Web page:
Yesterday I had lunch with a 3 year old (as well as various other adults) and pulled out the trusty iPad to help with entertainment and distraction. This might make you cringe at the thought of a sticky, fidgety little munchkin defacing such a gorgeous piece of electronics, but I had my trusty rubberised (washable) case on the iPad which has proven invaluable in the past when contending with my unimpressive gracefulness.

What struck me, though, was the speed with which the three year old was able to figure out how to interact with the iPad. That in itself was astounding, but even more remarkable than that was the ease that the child had in using the various applications that were presented to him.

I had previously downloaded apps such as My First Words, Insects HD, Bubbles, and iFish Pond to inspire children of friends of mine, and they are simple but interactive apps that engage a child’s mind. The key elements that make these apps worth paying for are the simplicity of them, the obvious purpose of them from the moment they are opened, and the inability for the user to do anything wrong within the application.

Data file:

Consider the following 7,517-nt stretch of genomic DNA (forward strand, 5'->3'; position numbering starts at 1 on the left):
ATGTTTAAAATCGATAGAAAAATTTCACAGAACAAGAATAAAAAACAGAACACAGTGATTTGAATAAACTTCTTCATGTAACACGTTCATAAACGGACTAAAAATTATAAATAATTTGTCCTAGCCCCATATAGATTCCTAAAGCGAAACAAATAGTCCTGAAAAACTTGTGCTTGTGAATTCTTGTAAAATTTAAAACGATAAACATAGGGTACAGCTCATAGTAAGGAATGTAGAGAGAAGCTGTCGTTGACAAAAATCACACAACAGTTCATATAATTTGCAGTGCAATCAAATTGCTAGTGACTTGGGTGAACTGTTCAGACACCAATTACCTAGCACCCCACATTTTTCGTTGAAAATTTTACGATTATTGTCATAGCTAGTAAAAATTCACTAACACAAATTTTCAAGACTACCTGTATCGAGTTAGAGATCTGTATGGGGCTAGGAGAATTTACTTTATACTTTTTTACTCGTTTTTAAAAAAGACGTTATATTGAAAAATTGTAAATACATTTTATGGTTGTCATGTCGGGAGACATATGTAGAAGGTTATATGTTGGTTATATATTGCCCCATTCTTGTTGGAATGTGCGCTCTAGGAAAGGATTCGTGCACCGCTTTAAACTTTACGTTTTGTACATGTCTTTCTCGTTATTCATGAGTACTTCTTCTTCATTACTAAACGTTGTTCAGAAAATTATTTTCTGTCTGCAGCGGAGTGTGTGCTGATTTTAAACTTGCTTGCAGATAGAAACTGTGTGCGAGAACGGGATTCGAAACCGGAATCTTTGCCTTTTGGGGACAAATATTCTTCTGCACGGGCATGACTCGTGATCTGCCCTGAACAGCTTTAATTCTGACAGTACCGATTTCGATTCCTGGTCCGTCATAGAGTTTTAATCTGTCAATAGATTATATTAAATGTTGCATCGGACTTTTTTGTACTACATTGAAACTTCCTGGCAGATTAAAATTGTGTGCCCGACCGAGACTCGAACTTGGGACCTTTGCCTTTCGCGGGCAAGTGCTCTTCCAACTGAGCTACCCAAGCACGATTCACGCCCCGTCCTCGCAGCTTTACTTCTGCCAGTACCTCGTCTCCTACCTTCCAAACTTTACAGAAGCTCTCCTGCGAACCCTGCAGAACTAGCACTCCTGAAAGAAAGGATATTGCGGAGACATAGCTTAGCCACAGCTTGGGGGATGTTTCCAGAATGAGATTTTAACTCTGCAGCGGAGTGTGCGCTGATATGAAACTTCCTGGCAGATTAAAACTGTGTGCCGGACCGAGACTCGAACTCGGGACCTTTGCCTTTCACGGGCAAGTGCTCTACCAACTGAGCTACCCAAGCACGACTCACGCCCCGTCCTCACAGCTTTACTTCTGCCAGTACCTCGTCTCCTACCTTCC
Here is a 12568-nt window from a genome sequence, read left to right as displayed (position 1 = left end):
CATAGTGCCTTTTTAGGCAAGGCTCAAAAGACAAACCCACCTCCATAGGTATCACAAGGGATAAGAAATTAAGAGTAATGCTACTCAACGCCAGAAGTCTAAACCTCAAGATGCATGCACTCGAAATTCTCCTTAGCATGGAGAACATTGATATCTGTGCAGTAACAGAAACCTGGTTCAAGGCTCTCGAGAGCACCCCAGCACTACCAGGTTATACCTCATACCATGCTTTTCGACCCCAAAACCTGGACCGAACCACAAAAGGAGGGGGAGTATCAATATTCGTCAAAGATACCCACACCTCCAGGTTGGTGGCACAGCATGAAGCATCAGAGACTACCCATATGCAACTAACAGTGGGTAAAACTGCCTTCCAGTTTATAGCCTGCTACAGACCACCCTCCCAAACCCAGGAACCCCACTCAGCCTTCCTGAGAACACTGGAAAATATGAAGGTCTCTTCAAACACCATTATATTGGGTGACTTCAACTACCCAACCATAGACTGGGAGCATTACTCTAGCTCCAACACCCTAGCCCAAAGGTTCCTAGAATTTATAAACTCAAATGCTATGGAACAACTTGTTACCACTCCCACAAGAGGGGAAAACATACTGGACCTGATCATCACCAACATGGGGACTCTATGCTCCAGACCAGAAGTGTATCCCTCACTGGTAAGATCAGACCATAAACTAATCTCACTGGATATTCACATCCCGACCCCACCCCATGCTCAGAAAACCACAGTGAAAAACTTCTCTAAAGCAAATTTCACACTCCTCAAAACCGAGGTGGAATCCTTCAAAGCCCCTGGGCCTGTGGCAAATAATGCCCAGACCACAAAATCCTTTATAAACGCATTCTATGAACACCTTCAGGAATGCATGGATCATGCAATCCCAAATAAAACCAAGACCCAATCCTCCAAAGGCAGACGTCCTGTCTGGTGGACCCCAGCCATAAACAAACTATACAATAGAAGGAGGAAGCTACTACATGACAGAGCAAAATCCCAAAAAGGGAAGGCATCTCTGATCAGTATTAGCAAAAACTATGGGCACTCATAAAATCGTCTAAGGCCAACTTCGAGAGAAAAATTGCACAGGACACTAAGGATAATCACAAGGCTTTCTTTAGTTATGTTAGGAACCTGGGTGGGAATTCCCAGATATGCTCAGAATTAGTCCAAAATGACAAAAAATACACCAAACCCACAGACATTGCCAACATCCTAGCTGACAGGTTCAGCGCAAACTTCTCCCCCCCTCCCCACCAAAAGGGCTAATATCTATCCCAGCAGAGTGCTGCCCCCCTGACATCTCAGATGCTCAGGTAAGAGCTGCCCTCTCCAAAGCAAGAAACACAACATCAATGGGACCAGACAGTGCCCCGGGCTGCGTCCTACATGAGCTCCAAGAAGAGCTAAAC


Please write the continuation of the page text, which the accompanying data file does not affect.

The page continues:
In this age of small, simple component software rather than the complex, behemoth applications of the 90s, this ease of use is going to become the element that makes or breaks a software product’s future. The days of a software application needing to be everything to everyone are fading fast.

These days more non-technical people are using computers than ever before. It is virtually impossible to get through daily life without a computer. Yet most software applications and operating systems still expect users to understand non-intuitive technical concepts in order to achieve simple objectives.

I believe that the key to success for a software company is to make things simple and easy, avoid adding too may features and options, and simplify. Apple has gotten it right once again, and if we are up to the challenge, the rest of the world can embrace the concept and make technology fun for everyone.